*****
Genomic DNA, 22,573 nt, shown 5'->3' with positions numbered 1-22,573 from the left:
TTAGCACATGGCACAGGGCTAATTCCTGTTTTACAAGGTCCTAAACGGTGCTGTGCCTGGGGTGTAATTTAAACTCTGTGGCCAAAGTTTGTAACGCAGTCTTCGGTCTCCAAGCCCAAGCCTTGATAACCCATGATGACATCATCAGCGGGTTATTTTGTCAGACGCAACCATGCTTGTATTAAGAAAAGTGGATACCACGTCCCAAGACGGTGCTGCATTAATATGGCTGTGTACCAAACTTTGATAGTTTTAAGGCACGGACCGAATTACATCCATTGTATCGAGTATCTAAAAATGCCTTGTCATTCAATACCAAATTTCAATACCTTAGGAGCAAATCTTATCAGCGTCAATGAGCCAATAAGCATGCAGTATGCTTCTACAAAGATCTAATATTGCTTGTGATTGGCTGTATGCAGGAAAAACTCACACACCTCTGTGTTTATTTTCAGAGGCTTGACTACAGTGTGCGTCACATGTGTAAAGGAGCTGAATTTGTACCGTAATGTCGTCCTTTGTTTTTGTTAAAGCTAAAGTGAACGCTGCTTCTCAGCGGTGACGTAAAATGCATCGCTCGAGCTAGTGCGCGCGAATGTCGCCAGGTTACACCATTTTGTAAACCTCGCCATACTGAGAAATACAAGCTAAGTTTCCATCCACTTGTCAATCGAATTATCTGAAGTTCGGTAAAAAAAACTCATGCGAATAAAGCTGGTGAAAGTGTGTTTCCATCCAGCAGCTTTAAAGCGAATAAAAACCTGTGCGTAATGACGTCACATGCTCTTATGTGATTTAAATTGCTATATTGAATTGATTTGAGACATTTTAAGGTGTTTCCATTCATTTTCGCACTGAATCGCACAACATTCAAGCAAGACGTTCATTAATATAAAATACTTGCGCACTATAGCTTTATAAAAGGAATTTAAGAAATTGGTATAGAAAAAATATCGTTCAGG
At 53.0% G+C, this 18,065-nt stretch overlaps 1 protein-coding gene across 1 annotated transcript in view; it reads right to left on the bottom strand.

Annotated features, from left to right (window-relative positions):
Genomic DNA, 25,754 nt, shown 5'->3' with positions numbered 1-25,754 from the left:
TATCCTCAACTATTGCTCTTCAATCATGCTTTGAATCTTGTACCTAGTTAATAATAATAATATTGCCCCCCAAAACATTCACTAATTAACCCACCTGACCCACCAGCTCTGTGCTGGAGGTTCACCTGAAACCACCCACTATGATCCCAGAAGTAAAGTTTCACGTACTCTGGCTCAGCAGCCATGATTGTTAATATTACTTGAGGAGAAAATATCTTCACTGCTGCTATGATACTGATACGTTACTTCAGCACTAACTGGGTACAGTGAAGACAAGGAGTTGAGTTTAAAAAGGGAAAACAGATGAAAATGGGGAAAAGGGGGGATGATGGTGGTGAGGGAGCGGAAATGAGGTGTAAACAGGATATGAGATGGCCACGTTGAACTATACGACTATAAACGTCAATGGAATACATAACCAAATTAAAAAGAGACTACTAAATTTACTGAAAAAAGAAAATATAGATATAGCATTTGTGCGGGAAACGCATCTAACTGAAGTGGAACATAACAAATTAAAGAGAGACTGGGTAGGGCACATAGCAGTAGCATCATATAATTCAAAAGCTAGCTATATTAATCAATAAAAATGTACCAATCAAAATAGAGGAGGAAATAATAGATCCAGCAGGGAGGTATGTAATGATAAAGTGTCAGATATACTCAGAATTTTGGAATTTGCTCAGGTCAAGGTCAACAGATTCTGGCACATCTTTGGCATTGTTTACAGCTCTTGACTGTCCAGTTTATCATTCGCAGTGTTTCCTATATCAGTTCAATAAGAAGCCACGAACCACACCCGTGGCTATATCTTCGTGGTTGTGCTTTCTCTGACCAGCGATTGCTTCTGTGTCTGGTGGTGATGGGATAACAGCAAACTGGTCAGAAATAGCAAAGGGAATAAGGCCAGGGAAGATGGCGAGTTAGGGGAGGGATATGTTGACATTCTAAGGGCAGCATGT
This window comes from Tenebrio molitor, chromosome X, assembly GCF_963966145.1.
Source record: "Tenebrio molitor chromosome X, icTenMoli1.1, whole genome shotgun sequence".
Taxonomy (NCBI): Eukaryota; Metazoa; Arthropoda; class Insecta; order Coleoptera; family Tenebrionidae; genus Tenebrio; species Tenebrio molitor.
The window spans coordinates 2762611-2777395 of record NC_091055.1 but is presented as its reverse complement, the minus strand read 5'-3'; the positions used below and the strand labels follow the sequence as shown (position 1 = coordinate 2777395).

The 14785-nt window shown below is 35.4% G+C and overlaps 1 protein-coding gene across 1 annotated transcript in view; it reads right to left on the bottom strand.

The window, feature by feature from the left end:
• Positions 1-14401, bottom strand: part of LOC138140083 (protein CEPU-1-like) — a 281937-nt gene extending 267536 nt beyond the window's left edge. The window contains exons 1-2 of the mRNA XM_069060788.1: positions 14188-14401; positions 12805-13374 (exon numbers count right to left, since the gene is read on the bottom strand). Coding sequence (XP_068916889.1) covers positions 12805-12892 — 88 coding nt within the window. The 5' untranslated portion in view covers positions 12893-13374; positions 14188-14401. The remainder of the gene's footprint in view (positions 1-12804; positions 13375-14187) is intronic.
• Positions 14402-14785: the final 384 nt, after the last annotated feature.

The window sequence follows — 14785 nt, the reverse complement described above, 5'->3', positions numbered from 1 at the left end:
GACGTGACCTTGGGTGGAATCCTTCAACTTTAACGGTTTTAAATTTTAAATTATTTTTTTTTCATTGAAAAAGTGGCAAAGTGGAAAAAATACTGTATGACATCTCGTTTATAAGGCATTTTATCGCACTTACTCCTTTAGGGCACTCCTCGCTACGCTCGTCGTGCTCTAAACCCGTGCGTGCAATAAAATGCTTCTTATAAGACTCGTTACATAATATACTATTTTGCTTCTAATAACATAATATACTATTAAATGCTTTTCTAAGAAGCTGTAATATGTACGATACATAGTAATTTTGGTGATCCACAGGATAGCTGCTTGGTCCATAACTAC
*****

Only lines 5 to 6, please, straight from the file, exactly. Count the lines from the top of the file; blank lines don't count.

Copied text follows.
Genomic DNA, 25,754 nt, shown 5'->3' with positions numbered 1-25,754 from the left:
TATCCTCAACTATTGCTCTTCAATCATGCTTTGAATCTTGTACCTAGTTAATAATAATAATATTGCCCCCCAAAACATTCACTAATTAACCCACCTGACCCACCAGCTCTGTGCTGGAGGTTCACCTGAAACCACCCACTATGATCCCAGAAGTAAAGTTTCACGTACTCTGGCTCAGCAGCCATGATTGTTAATATTACTTGAGGAGAAAATATCTTCACTGCTGCTATGATACTGATACGTTACTTCAGCACTAACTGGGTACAGTGAAGACAAGGAGTTGAGTTTAAAAAGGGAAAACAGATGAAAATGGGGAAAAGGGGGGATGATGGTGGTGAGGGAGCGGAAATGAGGTGTAAACAGGATATGAGATGGCCACGTTGAACTATACGACTATAAACGTCAATGGAATACATAACCAAATTAAAAAGAGACTACTAAATTTACTGAAAAAAGAAAATATAGATATAGCATTTGTGCGGGAAACGCATCTAACTGAAGTGGAACATAACAAATTAAAGAGAGACTGGGTAGGGCACATAGCAGTAGCATCATATAATTCAAAAGCTAGCTATATTAATCAATAAAAATGTACCAATCAAAATAGAGGAGGAAATAATAGATCCAGCAGGGAGGTATGTAATGATAAAGTGTCAGATATACTCAGAATTTTGGAATTTGCTCAGGTCAAGGTCAACAGATTCTGGCACATCTTTGGCATTGTTTACAGCTCTTGACTGTCCAGTTTATCATTCGCAGTGTTTCCTATATCAGTTCAATAAGAAGCCACGAACCACACCCGTGGCTATATCTTCGTGGTTGTGCTTTCTCTGACCAGCGATTGCTTCTGTGTCTGGTGGTGATGGGATAACAGCAAACTGGTCAGAAATAGCAAAGGGAATAAGGCCAGGGAAGATGGCGAGTTAGGGGAGGGATATGTTGACATTCTAAGGGCAGCATGT